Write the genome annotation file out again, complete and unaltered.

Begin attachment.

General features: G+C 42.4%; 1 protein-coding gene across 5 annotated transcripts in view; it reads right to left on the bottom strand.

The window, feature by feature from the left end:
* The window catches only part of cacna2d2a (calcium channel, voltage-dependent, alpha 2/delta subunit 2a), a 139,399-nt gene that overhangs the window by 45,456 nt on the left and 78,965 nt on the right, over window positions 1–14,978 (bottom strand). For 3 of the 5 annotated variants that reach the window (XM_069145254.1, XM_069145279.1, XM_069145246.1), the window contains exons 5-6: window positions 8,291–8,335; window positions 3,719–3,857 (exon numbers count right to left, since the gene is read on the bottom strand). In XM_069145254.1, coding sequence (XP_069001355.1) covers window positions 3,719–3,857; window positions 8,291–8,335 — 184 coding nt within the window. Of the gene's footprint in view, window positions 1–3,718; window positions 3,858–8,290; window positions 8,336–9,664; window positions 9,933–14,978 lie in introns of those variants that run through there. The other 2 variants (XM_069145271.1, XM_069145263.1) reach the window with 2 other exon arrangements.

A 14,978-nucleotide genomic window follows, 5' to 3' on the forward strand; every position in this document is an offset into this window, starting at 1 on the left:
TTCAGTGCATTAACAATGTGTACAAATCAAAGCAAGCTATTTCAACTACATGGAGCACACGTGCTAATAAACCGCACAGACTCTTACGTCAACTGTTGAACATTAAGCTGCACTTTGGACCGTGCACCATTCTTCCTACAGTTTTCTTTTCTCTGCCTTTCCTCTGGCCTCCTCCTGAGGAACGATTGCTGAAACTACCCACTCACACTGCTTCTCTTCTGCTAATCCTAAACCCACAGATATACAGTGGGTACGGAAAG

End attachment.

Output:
General features: G+C 42.4%; 1 protein-coding gene across 5 annotated transcripts in view; it reads right to left on the bottom strand.

The window, feature by feature from the left end:
* The window catches only part of cacna2d2a (calcium channel, voltage-dependent, alpha 2/delta subunit 2a), a 139,399-nt gene that overhangs the window by 45,456 nt on the left and 78,965 nt on the right, over window positions 1–14,978 (bottom strand). For 3 of the 5 annotated variants that reach the window (XM_069145254.1, XM_069145279.1, XM_069145246.1), the window contains exons 5-6: window positions 8,291–8,335; window positions 3,719–3,857 (exon numbers count right to left, since the gene is read on the bottom strand). In XM_069145254.1, coding sequence (XP_069001355.1) covers window positions 3,719–3,857; window positions 8,291–8,335 — 184 coding nt within the window. Of the gene's footprint in view, window positions 1–3,718; window positions 3,858–8,290; window positions 8,336–9,664; window positions 9,933–14,978 lie in introns of those variants that run through there. The other 2 variants (XM_069145271.1, XM_069145263.1) reach the window with 2 other exon arrangements.

A 14,978-nucleotide genomic window follows, 5' to 3' on the forward strand; every position in this document is an offset into this window, starting at 1 on the left:
TTCAGTGCATTAACAATGTGTACAAATCAAAGCAAGCTATTTCAACTACATGGAGCACACGTGCTAATAAACCGCACAGACTCTTACGTCAACTGTTGAACATTAAGCTGCACTTTGGACCGTGCACCATTCTTCCTACAGTTTTCTTTTCTCTGCCTTTCCTCTGGCCTCCTCCTGAGGAACGATTGCTGAAACTACCCACTCACACTGCTTCTCTTCTGCTAATCCTAAACCCACAGATATACAGTGGGTACGGAAAG